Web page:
Nobody Listens to That Stuff Anymore

Nobody listens to that stuff anymore

We hear that classical music is dying. We hear it all the time. I've heard it ever since I entered music at the age of 11. I've also heard that you can't get a job, it's hard to make a living in music.

For something that's dying, classical music is still pretty strong. So who says it's dying? Well, people who judge things by numbers: 90 is more than five so 90 must be better. Of course 90 cheeseburgers compared to five Maseratis…

I'll get into this dying nonsense in another blog. Right now I want to address something more disturbing.

I've worked with colleagues in the educational system who have tried to dissuade students from enrolling in classes based on classical music by asserting that nobody listens to that stuff any more. Now, this is either self-serving in order to populate a different class, uninformed simply because they themselves are unaware of the classical music community in their town or city, or intellectually dishonest – a lie serve their own preferences. Whatever, it's reprehensible.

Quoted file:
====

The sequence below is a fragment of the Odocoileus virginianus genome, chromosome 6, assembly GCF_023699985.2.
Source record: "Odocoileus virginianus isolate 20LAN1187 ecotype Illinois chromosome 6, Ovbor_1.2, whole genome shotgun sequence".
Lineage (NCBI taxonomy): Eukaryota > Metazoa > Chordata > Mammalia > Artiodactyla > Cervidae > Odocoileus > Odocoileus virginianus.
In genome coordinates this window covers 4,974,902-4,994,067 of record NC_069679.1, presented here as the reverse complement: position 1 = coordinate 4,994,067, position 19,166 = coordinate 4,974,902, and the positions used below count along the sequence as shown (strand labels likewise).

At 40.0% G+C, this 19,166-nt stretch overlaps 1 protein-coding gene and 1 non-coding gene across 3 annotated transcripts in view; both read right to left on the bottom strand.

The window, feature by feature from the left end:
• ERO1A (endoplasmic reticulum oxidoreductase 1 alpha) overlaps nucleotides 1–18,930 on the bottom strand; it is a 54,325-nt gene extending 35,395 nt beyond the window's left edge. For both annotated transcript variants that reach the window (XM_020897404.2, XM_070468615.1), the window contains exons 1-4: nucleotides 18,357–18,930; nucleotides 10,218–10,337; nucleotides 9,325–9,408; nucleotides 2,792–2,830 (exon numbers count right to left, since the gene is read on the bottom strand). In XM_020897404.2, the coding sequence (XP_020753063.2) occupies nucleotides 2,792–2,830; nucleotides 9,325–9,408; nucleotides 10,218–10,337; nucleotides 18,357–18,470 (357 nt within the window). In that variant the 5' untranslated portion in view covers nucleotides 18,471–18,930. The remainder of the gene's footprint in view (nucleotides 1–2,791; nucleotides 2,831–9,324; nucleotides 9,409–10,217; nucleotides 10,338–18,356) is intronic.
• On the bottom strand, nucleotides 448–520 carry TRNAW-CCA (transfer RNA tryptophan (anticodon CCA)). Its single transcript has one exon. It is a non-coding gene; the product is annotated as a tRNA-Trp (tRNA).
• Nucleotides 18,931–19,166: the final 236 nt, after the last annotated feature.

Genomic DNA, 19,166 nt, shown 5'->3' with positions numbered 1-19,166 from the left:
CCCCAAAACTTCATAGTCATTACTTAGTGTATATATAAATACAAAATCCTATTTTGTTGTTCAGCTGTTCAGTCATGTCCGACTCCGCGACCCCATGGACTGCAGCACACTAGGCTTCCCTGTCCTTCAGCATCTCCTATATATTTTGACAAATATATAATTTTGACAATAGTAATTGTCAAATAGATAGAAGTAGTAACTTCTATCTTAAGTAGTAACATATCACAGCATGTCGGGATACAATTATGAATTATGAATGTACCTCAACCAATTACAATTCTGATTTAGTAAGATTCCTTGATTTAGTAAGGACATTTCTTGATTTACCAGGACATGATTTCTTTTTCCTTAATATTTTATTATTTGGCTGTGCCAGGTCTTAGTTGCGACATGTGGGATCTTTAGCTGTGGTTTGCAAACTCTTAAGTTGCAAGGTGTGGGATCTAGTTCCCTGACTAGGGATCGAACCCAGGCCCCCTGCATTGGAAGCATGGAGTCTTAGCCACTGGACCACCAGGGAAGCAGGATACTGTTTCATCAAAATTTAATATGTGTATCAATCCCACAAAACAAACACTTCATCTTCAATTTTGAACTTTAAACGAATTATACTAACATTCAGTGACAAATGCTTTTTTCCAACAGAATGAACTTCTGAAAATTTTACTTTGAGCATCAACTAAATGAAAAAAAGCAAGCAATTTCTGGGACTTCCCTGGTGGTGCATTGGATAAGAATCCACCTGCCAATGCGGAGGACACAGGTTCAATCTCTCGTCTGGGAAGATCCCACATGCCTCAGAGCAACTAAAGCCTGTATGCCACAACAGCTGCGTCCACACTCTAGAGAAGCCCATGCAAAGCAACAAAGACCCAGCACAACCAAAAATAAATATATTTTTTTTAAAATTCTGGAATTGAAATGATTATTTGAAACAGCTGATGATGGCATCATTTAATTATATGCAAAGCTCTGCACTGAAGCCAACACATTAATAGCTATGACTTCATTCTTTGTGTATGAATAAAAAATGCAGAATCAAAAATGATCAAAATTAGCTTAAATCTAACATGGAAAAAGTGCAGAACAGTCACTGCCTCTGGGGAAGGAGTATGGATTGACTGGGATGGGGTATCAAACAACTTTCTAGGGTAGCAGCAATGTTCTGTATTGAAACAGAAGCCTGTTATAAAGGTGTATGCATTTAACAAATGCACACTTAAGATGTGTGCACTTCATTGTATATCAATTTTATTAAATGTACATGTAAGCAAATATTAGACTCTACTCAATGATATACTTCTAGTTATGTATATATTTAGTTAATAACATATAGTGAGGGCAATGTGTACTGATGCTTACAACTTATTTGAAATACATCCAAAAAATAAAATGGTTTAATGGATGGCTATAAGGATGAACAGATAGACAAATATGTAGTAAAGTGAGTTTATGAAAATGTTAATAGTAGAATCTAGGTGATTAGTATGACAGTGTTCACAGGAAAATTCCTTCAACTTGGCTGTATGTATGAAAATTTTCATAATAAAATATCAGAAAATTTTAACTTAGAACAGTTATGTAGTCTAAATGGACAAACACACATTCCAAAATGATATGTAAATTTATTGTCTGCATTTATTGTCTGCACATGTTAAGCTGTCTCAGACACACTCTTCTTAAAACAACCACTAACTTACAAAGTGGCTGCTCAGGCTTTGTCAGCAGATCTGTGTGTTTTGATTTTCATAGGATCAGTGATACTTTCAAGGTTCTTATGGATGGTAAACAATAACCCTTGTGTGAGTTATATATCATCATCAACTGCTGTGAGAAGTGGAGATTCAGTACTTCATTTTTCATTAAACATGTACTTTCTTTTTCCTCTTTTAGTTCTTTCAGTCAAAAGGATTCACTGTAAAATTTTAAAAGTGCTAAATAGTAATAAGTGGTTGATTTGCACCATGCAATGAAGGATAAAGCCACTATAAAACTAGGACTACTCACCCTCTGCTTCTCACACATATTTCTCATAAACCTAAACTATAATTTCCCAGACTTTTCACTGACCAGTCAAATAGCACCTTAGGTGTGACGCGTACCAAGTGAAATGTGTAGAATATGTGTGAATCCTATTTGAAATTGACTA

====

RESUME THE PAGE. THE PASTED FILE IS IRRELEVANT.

Not only do people still listen, over 40 million people attend at least one classical concert a year. Now granted, that's only 16% of the concert going public, but that 16% is steady through all age groups from 18 to 73. Imagine having that as a target audience to market to.

And every year 155,000 students graduate with degrees in music: not music education, not the music industry – professional and/or academic degrees in music. I suspect that number is actually a little low. The source I got that number from listed only one university in my state that gave degrees in music: there are at least seven. Now, I don't suggest that the number is off by a factor of seven, but it's off.

Okay so everyone doesn't find a full-time income from those degrees. But neither does everyone with a marketing degree, or a math degree, or an engineering degree. And sure music is hard profession, with many hardluck stories and many failures. The same could be said of entrepreneurs, but we keep encouraging them while we keep discouraging musicians.

So what did this educator at my school want the kids to study instead of classical? Pop and commercial styles. Good luck getting into a college auditioning with rap or Celine Dion. To be fair, there were courses offered that are reflected in college degrees: courses in jazz.

By the way, the only genre of music that has less listeners than classical is jazz at 7%.